We may be thankful that she did so.
Scholars In Search Of Answers
The Richer Meaning of the Birth Narratives: "God With Us"
After a discussion of the gospels' historical accuracy, someone told me: 'You've ruined the Christmas story!' I don't think so
BY: Susan Candea
No matter how we set up our manger scenes at Christmas, we read two very different birth stories in the Gospels. In
, Joseph is the prominent character. The Magi, or wise men, come seeking Jesus sometime within the first two years of his birth. And because Herod decrees that all the male children 2 years and younger be killed, Joseph flees with his young family to Egypt. Matthew seems to be making a connection between Jesus and Moses: Both had their lives threatened, and both came "out of Egypt."
In Luke's account , Mary is the main character. The child is born and laid in a manger. Shepherds come to worship the newborn king. Luke is concerned about setting Jesus' birth story within a cosmic, world-history context. He has Jesus immediately identified with the lowly of society, the shepherds.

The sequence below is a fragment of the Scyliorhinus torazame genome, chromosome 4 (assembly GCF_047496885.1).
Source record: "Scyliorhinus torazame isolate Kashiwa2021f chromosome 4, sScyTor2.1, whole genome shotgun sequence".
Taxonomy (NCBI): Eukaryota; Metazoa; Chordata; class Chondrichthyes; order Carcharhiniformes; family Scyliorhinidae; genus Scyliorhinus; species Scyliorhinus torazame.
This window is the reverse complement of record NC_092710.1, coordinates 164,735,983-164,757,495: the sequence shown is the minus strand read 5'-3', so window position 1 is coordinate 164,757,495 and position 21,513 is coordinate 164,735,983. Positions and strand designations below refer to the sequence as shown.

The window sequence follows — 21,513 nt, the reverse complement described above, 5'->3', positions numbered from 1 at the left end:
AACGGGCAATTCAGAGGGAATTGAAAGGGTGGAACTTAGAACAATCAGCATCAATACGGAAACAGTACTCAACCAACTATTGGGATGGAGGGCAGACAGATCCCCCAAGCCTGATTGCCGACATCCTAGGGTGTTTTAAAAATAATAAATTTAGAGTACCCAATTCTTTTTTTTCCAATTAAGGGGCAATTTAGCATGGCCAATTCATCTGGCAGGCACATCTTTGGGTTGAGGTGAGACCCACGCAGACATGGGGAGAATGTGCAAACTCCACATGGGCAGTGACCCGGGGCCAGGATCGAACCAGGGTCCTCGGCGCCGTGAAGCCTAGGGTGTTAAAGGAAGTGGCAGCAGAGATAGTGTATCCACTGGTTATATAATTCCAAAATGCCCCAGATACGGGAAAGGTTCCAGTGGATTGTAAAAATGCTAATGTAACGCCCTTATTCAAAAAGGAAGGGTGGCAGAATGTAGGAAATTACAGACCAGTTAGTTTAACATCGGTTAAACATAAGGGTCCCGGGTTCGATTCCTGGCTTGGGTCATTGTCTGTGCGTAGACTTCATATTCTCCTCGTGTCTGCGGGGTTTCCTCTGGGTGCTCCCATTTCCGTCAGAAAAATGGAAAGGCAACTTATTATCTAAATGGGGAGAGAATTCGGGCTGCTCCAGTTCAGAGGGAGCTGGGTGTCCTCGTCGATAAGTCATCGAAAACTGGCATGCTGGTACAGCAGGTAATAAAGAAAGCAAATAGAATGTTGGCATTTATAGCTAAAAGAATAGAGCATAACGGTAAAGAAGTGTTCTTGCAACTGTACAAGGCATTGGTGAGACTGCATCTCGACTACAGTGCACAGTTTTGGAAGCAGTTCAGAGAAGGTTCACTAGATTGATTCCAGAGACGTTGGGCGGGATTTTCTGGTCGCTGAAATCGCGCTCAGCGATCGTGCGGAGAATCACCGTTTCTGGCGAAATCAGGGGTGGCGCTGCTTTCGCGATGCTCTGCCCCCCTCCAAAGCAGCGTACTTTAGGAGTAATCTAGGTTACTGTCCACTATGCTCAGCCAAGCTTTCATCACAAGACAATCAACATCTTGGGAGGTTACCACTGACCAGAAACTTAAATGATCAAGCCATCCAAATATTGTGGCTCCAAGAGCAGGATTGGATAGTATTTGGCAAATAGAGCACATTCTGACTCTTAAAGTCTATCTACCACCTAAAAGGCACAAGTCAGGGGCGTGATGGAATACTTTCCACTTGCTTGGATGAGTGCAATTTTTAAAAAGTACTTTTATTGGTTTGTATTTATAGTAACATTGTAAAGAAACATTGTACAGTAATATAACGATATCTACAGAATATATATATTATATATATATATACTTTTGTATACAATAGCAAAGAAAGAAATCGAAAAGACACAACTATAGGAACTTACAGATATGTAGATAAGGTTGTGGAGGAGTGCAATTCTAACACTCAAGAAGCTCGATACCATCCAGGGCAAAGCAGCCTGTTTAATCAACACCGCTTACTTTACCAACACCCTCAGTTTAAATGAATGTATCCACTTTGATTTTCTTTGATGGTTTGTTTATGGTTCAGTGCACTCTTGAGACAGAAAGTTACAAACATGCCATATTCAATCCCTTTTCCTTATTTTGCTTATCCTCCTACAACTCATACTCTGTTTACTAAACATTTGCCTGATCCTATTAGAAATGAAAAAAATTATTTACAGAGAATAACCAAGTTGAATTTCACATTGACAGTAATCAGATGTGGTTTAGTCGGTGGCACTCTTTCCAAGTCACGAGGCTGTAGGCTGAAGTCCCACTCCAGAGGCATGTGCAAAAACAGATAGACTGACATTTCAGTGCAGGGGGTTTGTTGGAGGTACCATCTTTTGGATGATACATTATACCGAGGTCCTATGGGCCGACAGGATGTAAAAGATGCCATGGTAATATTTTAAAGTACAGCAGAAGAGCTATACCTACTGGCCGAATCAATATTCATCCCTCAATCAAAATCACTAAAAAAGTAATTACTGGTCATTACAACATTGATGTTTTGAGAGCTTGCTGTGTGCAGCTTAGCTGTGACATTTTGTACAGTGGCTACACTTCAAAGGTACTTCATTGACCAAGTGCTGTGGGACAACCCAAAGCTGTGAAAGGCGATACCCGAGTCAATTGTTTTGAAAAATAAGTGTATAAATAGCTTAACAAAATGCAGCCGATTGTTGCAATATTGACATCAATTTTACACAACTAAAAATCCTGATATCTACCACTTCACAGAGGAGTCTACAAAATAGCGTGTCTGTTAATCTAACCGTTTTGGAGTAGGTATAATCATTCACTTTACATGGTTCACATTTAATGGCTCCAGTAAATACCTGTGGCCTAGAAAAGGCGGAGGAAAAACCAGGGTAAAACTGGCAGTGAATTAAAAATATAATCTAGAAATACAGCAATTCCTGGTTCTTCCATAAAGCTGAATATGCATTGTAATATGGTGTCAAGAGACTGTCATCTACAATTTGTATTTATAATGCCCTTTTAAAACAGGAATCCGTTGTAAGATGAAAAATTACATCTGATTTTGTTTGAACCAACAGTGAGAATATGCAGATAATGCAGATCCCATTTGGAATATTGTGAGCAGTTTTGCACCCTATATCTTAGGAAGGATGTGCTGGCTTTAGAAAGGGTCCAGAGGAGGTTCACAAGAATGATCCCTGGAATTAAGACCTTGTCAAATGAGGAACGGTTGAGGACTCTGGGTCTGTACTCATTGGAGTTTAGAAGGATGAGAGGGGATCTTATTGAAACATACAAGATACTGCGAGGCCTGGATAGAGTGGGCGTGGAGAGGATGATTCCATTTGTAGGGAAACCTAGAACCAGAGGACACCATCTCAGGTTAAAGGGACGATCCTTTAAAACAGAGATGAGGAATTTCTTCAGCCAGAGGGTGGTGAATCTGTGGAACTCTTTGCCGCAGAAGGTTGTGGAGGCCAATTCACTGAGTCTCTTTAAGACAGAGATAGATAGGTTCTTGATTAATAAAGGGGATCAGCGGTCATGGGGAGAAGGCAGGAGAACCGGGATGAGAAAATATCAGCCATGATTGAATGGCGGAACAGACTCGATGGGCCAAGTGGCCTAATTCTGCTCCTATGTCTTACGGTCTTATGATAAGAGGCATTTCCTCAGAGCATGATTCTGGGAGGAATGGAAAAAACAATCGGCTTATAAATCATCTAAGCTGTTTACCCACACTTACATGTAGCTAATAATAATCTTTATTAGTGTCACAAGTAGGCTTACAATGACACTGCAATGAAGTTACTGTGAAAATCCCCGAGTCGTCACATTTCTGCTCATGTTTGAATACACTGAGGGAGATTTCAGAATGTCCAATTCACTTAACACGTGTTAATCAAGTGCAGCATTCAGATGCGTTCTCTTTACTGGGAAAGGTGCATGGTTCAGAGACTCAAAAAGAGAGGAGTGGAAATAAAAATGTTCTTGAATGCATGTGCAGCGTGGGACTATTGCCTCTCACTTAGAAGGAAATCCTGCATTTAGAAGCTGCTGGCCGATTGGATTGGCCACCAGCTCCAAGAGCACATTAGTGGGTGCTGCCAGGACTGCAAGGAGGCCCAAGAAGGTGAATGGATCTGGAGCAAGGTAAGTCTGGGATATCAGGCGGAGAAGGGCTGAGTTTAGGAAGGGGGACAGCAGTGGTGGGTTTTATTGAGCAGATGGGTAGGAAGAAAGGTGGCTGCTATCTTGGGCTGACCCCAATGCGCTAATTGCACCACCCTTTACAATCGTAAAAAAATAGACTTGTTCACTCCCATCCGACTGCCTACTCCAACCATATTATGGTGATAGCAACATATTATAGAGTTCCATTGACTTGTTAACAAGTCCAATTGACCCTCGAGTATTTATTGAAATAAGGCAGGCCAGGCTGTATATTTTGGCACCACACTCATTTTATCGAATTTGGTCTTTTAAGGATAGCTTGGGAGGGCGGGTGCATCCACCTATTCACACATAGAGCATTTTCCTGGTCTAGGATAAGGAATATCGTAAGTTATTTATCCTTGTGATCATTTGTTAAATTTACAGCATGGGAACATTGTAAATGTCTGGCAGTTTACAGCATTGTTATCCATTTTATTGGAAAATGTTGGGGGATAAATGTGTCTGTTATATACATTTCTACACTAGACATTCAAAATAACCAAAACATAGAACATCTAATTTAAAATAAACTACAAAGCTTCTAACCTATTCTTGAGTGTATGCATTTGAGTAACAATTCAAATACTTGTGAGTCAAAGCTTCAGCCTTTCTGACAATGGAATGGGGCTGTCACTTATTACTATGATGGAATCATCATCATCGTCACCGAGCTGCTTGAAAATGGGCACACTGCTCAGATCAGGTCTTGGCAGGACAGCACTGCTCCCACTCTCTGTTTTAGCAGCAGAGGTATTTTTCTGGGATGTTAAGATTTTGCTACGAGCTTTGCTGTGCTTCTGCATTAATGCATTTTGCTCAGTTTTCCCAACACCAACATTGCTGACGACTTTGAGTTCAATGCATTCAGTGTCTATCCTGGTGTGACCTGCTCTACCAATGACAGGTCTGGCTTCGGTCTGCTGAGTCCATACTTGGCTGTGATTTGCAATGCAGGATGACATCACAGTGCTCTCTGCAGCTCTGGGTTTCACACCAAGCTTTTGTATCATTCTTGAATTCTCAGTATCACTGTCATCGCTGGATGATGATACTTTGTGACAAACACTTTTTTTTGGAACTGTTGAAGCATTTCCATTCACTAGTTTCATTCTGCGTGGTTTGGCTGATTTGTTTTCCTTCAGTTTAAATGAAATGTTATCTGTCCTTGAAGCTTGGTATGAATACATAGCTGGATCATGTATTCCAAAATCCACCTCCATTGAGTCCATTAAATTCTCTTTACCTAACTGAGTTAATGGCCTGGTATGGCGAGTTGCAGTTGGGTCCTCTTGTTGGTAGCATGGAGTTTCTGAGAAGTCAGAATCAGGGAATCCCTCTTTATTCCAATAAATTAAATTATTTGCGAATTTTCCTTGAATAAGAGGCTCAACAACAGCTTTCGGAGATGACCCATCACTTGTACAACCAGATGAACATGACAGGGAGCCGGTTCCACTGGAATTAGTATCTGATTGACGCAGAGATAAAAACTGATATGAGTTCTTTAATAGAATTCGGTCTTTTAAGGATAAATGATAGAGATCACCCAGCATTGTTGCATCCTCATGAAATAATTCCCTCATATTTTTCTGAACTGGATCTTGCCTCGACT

But the importance of these stories doesn't depend on whether there were wise men or shepherds, or whether the child was laid in a manger or not. It's possible that these narrative details have little basis in historical fact. Neither narrative can claim to be an eyewitness account.
The importance of these stories, rather, is that they both claim this child, Jesus, is the Savior, the Messiah, Emmanuel--God with us.